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Secret Agent Man

Your Online Behavior Affects Your Work. Here’s Why

Your Online Behavior Affects Your Work. Here’s Why
Photo Source: Spencer Alexander

We are all connected. Not in a normal way, but by technology. It’s called social media.

No, I’m not going to whine about the evils of the modern world and how we’ve lost the ability to communicate like human beings. I am not that guy. Truth be told, I love social media. I see it as I see any other tool at my disposal: Knowing how to use it is key. This is especially true for actors.

Some of you are masters of the digital universe. Others are clueless. I’m talking about the actors who post away without a care in the world, not realizing how their actions could come back to haunt them.

When I book clients on a TV show, the studio usually sends them their social media guidelines. This is a one-page PDF that outlines what they can and cannot post. It’s an important document that should be taken seriously, because actors who ignore those guidelines usually end up on someone’s shit list.

This practice started because actors would get so excited about booking a job they would end up making posts that revealed secret plot details. Or, worse, actors would post pictures taken on set that showed certain stars in a not-so-flattering light. Those are both major no-noes.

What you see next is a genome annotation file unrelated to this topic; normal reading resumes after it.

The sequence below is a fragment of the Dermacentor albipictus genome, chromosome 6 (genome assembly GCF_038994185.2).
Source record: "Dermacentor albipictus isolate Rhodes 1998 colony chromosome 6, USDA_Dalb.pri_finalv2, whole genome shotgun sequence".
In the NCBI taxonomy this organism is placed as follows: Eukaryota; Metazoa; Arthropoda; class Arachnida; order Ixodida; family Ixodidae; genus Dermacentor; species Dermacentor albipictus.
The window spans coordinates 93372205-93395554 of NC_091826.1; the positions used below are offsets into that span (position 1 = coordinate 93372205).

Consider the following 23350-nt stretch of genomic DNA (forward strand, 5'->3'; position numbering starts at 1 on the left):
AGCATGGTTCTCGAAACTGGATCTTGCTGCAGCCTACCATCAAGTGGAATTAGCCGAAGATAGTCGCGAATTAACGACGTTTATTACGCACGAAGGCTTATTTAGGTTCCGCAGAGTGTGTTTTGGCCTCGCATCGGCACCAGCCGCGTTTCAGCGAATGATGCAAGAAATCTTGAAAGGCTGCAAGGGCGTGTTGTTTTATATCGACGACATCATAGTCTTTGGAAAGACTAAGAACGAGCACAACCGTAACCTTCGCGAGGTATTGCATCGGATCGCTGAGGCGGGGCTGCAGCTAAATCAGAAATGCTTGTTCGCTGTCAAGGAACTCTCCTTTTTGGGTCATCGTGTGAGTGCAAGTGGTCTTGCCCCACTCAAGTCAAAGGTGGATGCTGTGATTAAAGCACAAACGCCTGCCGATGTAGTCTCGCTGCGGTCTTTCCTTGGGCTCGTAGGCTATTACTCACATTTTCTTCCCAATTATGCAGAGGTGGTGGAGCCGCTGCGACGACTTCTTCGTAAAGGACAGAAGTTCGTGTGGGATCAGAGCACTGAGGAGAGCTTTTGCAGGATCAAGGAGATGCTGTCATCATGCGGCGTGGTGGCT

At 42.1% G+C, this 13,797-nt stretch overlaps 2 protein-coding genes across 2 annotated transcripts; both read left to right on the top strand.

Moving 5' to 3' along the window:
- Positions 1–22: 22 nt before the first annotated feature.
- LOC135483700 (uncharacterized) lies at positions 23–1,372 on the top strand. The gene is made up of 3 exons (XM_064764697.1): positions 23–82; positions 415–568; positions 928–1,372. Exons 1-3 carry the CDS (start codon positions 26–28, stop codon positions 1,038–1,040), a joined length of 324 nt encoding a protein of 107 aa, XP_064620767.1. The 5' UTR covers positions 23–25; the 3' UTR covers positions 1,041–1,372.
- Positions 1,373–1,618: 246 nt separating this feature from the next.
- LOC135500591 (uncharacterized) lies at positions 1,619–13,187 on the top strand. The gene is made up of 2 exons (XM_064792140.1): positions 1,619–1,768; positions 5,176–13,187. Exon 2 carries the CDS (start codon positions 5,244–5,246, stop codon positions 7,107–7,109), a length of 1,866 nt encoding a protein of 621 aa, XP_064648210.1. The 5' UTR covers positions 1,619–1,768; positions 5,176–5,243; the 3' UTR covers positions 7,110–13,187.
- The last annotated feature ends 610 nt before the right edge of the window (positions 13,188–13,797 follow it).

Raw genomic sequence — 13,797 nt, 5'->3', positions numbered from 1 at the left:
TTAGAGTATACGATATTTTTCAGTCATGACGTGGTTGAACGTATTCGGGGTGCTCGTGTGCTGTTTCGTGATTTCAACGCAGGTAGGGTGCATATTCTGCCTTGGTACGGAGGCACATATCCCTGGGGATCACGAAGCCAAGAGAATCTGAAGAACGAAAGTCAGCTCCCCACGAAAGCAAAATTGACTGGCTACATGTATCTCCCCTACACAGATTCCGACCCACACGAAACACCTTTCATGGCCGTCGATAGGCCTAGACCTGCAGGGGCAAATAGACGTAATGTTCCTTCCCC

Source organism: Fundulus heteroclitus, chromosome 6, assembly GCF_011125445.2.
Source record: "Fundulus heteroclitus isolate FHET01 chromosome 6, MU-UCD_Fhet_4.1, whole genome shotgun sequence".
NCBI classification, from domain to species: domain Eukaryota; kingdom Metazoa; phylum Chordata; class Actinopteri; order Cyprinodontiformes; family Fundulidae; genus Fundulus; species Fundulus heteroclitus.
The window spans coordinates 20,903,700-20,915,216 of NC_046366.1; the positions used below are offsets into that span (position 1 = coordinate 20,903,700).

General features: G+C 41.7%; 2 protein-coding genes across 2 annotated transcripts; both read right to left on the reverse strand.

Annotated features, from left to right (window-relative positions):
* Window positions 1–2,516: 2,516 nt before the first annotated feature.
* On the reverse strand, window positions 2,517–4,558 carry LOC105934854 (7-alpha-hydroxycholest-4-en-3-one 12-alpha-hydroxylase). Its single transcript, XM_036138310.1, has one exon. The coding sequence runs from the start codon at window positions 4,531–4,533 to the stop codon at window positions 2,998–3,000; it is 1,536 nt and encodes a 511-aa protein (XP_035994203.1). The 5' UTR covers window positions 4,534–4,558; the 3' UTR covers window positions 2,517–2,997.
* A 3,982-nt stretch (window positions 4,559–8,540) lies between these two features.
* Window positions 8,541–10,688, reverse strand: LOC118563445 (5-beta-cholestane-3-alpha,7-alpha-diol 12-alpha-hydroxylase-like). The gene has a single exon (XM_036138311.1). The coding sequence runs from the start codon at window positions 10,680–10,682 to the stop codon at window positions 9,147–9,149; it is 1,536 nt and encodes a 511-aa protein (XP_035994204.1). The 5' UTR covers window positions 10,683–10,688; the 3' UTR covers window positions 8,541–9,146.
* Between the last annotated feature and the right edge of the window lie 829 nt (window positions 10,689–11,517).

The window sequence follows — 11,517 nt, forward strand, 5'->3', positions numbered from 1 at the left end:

Remember, when you’re hired to work on a TV show, you’re a guest at their party and you should abide by the rules if you want to get asked back.

Now, let’s give self-tapes a day in court. When your agent sends you an audition that needs to be taped, it’s important that you follow the instructions about how to post it, especially when you’re reading for any kind of project that has a geek following. So if you’re posting a downloadable file on a service like Vimeo, it has to be password protected. And don’t even think about using YouTube. I’ve seen actors ousted for doing that. The best way to handle this process is to send your rep a downloadable file using Dropbox or WeTransfer and we’ll pass it along to casting.

The other day, I was looking through my friends list on Facebook and had all kinds of thoughts. “Why am I still friends with this jerk?” “Who the hell is this guy?” “I didn’t know we were friends.” I’m sure this happens to everyone. The problem is you sometimes forget that all those people will see your posts. That’s why you have to be careful about what you scribble in that little box.

I know an agent (not me) who got pissed off at a casting director and made an angry post about her on Facebook. It turned out the agent was friends with her former assistant, who saw the post and passed it on to the casting director. Next thing you know, tempers flared, calls were made, and he ended up giving the account to another agent in his office because she refused to work with him.

So be smart about social media. Use it to gather information and promote yourself. Also use it to stay in touch with your industry contacts. Just keep everything positive. And never forget that whatever you give to the online world will stay there forever and ever. Or at least till Skynet takes over.

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